One of Lawvere’s great insights was that it’s much easier to work with *properties* than it is to work with *structure*. Preorders are the type of category where morphisms are properties rather than structure, and so if it is possible to get away with a preorder instead of a category, there are some benefits.

Additionally, in a preorder the “product” (or “meet”) of two objects is the natural notion of “diff” between them. In a category, this is just the product, and hence not very interesting. But in a preorder this can tell you something about how the two objects are related.

The idea for this post happened through thinking about how to implement version control for finite sets, ala chit. In a traditional implementation of finite sets, a finite set is just a natural number. However, in chit a finite set is a finite subset A of the set of UUIDs (which we will identify with \mathbb{N}), along with an equivalence relation on A, which is represented by an idempotent function u_A : A \to A (a \sim_A a' iff u_A(a) = u_A(a')) (this would be implemented as a union-find data structure).

There is a natural preorder structure we can put on the collection of such (A,u_A). Namely, (A, u_A) \leq (B, u_B) if A \subseteq B and the following commutes:

In other words, u_B = u_B \circ u_A. Thus, if a \sim_A a' then a \sim_B a'.

It appears that this condition is quite strict, but in fact it is equivalent to to the inclusion preserving the equivalence relation. To see why, consider (\{1,2\}, - \mapsto 1) and (\{1,2\}, - \mapsto 2). Although these choose different representatives for their equivalence classes, it is the case that (\{1,2\}, - \mapsto 1) \cong (\{1,2\}, - \mapsto 2). More generally, if the inclusion preserves the equivalence relation, then u_A will take an element a of A to something in the same equivalence class in B, so u_B(a) = u_B(u_A(a)) as required.

We call the preorder of such pairs \mathsf{FinRep}, as each pair *represents* a finite set.

Now, there is a functor from \mathsf{FinRep} to \mathsf{FinSet} which sends each pair (A, u_A) to the set \mathrm{im}(u_A) \cong A/\sim, and sends an inclusion (A, u_A) \leq (B, u_B) to u_B|_{\mathrm{im}(u_A)} \colon \mathrm{im}(u_A) \to \mathrm{im}(u_B). Then we put a weak equivalence structure on \mathsf{FinRep} such that (A, u_A) \leq (B, u_B) is a weak equivalence iff it is sent to an isomorphism in \mathsf{FinSet}. This satisfies 2-out-of-6 because the isomorphisms in \mathsf{FinSet} satisfy 2-out-of-6, so this makes \mathsf{FinRep} into a homotopical category.

Let us now investigate finite limits and colimits in \mathsf{FinRep}. It has an initial object, i.e. the empty set, but no terminal object because we only allow finite sets. We now investigate meets (i.e. products). The meet of (A, u_A) and (B, u_B) is A \cap B along with any choice of representatives for the equivalence relation of x \sim_{A \cap B} y iff x \sim_A y and x \sim_B y. Likewise, the join of (A, u_A) and (B, u_B) is A \cup B with the equivalence relation generated by \sim_A and \sim_B. Hopefully there is an efficient algorithm for computing both meets and joins.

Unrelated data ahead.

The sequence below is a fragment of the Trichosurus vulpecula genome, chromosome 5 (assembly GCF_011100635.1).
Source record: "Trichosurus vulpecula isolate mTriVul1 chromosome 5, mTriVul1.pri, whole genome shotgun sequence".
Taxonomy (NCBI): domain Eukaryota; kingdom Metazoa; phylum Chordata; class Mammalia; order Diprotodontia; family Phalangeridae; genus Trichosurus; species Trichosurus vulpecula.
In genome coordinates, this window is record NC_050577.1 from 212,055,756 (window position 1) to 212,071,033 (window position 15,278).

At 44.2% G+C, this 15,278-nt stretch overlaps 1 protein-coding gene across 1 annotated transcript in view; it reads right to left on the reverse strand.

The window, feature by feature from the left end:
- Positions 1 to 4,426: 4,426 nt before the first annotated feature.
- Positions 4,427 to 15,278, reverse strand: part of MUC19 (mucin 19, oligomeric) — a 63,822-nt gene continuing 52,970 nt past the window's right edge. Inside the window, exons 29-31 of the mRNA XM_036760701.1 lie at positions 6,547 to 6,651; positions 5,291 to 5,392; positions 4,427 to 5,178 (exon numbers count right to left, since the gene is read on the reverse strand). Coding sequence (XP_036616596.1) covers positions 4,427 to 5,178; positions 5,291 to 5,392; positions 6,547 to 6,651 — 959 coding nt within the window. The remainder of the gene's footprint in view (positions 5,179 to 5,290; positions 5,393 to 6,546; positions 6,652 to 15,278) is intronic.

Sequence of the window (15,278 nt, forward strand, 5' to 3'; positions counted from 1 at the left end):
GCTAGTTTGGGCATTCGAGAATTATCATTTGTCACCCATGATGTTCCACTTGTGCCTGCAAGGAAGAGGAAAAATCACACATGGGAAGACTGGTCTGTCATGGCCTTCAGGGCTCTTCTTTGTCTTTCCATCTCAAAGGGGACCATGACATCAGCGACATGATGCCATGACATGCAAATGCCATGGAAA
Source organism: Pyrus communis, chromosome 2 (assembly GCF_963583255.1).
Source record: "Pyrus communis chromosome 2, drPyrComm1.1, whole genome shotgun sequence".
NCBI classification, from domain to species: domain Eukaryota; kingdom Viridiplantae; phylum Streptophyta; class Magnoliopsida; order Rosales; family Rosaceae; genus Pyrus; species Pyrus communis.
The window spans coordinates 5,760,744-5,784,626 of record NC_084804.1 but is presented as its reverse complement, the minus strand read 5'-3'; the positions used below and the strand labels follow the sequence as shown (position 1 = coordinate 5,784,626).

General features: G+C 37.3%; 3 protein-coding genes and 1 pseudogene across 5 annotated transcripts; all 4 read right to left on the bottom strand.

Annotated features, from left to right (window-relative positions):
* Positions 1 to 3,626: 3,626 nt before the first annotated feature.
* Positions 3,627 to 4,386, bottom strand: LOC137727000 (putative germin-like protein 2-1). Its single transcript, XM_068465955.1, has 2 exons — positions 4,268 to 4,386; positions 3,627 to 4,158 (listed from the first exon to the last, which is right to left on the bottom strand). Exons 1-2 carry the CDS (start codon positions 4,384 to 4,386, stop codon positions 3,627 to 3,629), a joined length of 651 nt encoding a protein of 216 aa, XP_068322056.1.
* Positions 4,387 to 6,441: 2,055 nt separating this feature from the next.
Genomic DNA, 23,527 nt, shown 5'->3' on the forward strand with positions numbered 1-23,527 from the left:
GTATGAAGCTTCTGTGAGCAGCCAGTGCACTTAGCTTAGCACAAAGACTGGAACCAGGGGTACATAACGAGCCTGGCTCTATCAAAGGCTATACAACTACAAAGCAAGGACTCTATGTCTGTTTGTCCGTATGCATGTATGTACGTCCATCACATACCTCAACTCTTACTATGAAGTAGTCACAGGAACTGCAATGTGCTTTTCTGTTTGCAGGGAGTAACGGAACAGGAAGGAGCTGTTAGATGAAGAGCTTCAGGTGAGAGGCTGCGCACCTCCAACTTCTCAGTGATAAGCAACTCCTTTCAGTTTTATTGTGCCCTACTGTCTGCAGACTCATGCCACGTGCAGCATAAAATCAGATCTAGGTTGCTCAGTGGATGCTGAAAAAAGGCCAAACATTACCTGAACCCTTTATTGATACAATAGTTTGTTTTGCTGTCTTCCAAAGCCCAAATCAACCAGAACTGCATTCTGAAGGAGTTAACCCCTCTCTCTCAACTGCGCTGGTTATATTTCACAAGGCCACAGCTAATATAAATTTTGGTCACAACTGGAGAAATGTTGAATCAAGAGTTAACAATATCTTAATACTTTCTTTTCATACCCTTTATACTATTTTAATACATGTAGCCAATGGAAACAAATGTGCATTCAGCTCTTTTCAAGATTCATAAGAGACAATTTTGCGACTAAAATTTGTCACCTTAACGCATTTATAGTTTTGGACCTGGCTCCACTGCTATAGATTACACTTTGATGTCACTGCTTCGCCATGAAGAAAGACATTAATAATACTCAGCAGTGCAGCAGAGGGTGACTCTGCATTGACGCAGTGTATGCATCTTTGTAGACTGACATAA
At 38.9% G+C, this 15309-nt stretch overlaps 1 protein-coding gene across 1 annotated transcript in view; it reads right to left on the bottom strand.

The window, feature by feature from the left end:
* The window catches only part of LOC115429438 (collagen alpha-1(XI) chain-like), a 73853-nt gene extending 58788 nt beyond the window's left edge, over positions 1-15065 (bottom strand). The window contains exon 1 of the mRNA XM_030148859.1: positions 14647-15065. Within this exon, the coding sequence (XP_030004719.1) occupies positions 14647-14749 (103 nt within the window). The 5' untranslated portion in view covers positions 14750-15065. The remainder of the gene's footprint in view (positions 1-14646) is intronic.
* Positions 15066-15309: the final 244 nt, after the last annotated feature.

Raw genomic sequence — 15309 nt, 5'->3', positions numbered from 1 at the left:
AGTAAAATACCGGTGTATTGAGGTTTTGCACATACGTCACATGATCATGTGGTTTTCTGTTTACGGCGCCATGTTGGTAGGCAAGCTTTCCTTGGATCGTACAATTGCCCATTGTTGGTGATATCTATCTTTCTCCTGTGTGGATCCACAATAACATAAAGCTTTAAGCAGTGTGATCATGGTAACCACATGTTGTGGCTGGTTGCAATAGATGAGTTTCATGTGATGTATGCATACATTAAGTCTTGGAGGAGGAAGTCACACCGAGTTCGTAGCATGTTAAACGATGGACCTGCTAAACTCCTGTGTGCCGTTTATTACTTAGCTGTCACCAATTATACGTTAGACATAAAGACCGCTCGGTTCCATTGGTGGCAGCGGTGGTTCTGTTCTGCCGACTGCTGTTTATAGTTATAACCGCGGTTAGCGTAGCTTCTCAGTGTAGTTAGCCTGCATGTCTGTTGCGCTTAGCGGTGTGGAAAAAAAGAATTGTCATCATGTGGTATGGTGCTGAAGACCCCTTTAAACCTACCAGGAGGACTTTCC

Note that the functor \mathsf{FinRep} \to \mathsf{FinSet} is *not* continuous or cocontinuous. We can think of limits/colimits in \mathsf{FinSet} as being in “general position” somehow. I.e., in general A \cap B = \emptyset, and then A \sqcup B = A \cup B. The “general position” for product is taking the join of (A \times B, (a,b) \sim (a, b')), (A \times B, (a,b) \sim (a',b)), which is A \times B with the trivial equivalence relation.

We now investigate the homotopy category of \mathsf{FinRep}. Here I am on very weak ground because I don’t have a lot of experience with categorical homotopy theory, but I will attempt to sketch some ideas.

First of all, the functor \mathsf{FinRep} \to \mathsf{FinSet} is essentially surjective, faithful, and the only maps that get sent to isomorphisms are weak equivalences, by definition. I’m pretty sure this should imply that \mathsf{FinSet} is the homotopy category of \mathsf{FinRep}.

Another way of getting at this would be to consider the category of cospans in \mathsf{FinRep} whose right leg is a weak equivalence, composed by pushout (i.e. meet),

and quotiented by the equivalence relation generated by diagrams of the form

Note that the middle arrow must be a weak equivalence by 2-out-of-3. Call this category \mathrm{WCsp}(\mathsf{FinRep}).

I thought I could get an equivalence \mathsf{FinSet} \cong \mathrm{WCsp}(\mathsf{FinRep}), but something seems to go wrong. Here was my attempt: let’s see if anyone can fix it.

Let \mathbb{F} be a skeleton of \mathsf{FinSet}, whose objects are identified with \mathbb{N}. Then pick an injective function \langle -, -\rangle \colon \mathbb{N} \times \mathbb{N} \to \mathbb{N}, and define a functor F \colon \mathbb{F} \to \mathrm{WCsp}(\mathsf{FinRep}) in the following way. Send n \in \mathbb{F} to F(n) = \{\langle n, 1 \rangle, \ldots, \langle n, n \rangle\}, and send f \colon n \to m to the cospan

This makes sense… except for the case n = m when the right injection fails to be a weak equivalence. In fact, there seem to be no non-identity endomorphisms in \mathrm{WCsp}(\mathsf{FinRep}), which makes it unlikely in my mind that \mathrm{WCsp}(\mathsf{FinRep}) would be the homotopy category of \mathsf{FinRep}.

So I’m not exactly sure where to go from here. I hope the basic idea is clear enough that someone who knows more homotopy theory could give me some guidance.